A new scientific study published in the journal Deep Sea Research documents how the freshwater content of the Arctic Ocean has increased substantially since the 1990s. This recent increase in Arctic freshwater is believed to be due to melting sea ice, increased input from rivers, and wind-induced changes in ocean circulation.
The Arctic Ocean has a light layer of freshwater that lies on top of a denser and deeper layer of salty seawater. Scientists are interested in studying the freshwater layer because it has the potential to flow out into the North Atlantic Ocean in the coming years and alter global ocean circulation patterns and climate.
Until recently, data on the Arctic Ocean’s salinity levels have been sporadic and limited to a few sampling stations. In a press release, lead study author Dr. Benjamin Rabe from the Alfred Wegener Institute for Polar and Marine Research notes:
… well coordinated research programs in the Arctic have substantially improved the database in … difficult to access areas.
Thanks to these programs, Rabe and his colleagues were able to analyze over 5,000 salt concentration profiles over large portions of the Arctic Ocean.
Salinity data from the years 2006-2008 show that the freshwater content of the upper Arctic Ocean has increased by 8,400 cubic kilometers of water when compared to observations taken from 1992 to 1999. For illustrative purposes, 8,400 cubic kilometers of water is slightly less than the amount of water contained in Lake Superior (12,000 cubic kilometers).
There is a good deal of regional variation in the new freshwater accumulated in the Arctic Ocean. Changes are more pronounced in the Eurasian basins than the North American basins. Overall, the increase of freshwater in the Arctic has depressed the depth of the upper less-saline layer by approximately 7 meters. Furthermore, the increased input of freshwater has decreased the average salinity in upper Arctic waters by about 0.5 parts per thousand (full strength seawater measures 35 parts per thousand on the salinity scale).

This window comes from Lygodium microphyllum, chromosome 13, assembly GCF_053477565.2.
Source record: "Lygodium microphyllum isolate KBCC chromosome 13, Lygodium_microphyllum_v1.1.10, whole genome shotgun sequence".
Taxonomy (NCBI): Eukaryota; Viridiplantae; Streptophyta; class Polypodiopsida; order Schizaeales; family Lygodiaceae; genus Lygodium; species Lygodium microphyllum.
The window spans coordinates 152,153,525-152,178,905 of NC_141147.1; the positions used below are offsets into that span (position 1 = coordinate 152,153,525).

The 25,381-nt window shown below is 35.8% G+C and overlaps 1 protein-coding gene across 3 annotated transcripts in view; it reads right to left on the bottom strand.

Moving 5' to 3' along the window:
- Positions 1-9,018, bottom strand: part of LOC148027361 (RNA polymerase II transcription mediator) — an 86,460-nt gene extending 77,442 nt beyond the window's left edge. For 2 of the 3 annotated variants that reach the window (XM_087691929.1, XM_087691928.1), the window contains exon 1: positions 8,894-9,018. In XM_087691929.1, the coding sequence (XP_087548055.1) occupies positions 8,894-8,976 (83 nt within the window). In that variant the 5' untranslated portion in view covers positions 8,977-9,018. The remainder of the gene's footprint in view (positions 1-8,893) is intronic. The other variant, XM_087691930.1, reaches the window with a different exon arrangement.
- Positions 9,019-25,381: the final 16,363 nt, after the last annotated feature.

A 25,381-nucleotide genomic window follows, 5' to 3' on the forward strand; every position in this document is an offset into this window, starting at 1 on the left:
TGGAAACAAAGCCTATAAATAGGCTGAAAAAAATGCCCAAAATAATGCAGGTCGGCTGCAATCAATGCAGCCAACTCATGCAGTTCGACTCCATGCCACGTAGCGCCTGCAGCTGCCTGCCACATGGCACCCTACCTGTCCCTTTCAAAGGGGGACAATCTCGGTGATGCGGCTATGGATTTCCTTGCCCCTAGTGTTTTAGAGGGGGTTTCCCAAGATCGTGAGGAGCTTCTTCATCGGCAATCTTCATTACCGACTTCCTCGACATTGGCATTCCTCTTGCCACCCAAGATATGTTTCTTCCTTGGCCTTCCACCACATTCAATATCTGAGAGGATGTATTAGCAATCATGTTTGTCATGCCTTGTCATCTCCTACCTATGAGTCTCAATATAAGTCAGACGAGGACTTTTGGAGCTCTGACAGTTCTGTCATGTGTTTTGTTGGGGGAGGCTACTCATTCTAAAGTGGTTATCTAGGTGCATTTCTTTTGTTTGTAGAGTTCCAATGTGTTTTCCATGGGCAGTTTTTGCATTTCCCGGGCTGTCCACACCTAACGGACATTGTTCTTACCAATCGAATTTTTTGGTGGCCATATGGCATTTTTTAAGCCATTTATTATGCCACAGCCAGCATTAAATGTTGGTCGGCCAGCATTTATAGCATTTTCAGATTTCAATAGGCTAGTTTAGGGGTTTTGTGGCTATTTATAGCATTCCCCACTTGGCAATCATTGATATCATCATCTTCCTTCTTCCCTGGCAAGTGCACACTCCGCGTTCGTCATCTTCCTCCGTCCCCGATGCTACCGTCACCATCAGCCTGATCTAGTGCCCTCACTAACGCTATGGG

The study on increasing fresh water in the Arctic Ocean was published in the February 2011 issue of Deep Sea Research. Continued collaborative research programs in the Arctic Ocean will be critical for tracking future polar changes in freshwater content on such a large scale.
Deanna Conners is an Environmental Scientist who holds a Ph.D. in Toxicology and an M.S. in Environmental Studies. Her interest in toxicology stems from having grown up near the Love Canal Superfund Site in New York. Her current work is to provide high-quality scientific information to the public and decision-makers and to help build cross-disciplinary partnerships that help solve environmental problems. She writes about Earth science and nature conservation for EarthSky.